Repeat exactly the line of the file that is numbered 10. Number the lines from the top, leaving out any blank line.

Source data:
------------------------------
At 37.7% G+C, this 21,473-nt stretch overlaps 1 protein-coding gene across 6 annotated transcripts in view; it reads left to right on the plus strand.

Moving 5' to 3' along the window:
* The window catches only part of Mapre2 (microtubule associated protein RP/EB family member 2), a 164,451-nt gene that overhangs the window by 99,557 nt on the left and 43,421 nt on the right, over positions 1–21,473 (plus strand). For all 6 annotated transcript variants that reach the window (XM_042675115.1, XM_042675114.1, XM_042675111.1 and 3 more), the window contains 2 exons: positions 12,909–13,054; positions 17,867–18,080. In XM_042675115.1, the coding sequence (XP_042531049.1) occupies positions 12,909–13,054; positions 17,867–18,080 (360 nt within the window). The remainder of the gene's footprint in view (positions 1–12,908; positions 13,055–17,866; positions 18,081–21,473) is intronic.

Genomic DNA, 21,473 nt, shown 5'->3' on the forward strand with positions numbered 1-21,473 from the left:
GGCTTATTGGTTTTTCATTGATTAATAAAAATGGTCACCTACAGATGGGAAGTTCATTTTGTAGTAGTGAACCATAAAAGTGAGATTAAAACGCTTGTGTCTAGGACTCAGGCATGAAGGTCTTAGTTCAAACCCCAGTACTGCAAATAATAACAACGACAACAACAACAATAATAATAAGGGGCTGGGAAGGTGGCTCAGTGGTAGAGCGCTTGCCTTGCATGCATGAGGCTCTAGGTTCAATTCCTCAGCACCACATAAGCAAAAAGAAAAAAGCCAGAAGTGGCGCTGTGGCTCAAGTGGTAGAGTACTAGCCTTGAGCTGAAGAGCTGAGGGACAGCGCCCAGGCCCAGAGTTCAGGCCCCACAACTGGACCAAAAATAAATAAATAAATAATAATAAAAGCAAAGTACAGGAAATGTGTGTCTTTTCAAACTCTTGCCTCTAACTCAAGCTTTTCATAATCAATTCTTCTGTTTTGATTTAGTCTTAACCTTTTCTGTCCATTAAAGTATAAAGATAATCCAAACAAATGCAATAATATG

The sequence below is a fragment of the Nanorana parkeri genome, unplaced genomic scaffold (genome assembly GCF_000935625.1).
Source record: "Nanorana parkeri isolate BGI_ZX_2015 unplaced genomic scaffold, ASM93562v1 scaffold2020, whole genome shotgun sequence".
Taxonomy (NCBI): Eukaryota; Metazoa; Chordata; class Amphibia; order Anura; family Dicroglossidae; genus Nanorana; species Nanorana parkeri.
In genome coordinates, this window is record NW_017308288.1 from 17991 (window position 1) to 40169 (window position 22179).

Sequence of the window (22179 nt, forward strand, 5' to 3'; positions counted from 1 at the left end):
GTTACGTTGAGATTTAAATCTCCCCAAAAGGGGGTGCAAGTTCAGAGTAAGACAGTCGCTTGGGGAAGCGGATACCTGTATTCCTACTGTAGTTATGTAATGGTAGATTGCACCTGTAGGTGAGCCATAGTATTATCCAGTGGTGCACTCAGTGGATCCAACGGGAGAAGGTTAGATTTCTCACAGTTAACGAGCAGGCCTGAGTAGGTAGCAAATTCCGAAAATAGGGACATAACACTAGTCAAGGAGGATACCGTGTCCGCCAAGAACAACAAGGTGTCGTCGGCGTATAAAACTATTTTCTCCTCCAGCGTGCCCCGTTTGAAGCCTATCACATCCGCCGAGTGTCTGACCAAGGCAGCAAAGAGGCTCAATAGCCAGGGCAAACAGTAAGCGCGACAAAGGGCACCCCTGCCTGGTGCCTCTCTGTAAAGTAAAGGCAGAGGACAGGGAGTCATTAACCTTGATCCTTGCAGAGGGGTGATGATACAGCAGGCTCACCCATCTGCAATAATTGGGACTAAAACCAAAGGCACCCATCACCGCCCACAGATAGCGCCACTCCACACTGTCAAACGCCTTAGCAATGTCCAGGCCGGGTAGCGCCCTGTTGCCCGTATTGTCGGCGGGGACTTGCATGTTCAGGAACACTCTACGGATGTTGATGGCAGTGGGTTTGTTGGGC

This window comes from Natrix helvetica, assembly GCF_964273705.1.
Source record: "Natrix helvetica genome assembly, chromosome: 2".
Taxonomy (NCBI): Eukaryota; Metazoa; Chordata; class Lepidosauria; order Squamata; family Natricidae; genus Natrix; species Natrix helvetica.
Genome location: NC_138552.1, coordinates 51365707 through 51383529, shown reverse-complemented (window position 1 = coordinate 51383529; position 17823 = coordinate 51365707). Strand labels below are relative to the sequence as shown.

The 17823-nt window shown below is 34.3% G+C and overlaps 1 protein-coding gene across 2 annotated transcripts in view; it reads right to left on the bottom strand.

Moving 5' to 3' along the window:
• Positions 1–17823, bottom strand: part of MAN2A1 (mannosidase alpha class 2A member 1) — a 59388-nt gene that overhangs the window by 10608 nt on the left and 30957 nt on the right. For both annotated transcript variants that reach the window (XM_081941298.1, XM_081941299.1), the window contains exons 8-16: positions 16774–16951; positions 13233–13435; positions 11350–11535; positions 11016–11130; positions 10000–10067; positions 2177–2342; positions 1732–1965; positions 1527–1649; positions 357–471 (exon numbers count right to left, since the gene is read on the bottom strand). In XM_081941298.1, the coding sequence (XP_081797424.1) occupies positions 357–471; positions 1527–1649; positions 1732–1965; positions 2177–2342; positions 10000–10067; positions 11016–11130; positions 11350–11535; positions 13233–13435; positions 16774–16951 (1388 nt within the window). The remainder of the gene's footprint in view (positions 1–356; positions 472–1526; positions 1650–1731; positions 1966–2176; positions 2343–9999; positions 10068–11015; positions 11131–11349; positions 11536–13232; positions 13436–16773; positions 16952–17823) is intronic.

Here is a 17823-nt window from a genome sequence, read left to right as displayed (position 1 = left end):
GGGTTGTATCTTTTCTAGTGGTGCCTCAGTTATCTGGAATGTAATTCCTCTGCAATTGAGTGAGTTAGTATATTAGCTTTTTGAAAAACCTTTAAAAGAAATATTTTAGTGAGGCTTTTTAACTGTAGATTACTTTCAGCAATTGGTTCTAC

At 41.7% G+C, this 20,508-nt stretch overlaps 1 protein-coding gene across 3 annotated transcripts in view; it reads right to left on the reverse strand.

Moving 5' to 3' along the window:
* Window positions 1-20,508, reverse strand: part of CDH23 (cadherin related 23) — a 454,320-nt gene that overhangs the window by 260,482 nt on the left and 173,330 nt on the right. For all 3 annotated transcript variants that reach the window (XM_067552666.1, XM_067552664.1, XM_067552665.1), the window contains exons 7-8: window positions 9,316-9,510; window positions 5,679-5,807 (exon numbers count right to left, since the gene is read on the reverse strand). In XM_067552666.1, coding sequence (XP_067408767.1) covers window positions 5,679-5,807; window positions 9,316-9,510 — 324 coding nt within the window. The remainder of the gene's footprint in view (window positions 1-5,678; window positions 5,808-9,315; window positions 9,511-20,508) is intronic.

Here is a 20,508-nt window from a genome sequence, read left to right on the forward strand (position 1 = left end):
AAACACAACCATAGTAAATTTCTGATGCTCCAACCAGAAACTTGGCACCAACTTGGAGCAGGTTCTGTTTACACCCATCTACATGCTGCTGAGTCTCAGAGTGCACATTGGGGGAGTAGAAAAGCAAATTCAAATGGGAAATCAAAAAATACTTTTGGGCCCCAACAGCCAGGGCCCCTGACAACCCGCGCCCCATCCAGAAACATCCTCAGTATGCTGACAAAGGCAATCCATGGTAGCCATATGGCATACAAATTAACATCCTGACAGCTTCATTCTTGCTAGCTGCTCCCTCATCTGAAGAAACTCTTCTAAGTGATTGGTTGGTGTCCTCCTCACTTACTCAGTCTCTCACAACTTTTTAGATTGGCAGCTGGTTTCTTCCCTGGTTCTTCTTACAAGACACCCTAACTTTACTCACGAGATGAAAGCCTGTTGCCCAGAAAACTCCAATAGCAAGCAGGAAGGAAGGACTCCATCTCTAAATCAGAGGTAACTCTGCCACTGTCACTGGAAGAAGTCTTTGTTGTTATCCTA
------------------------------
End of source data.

Sequence of the window (22179 nt, forward strand, 5' to 3'; positions counted from 1 at the left end):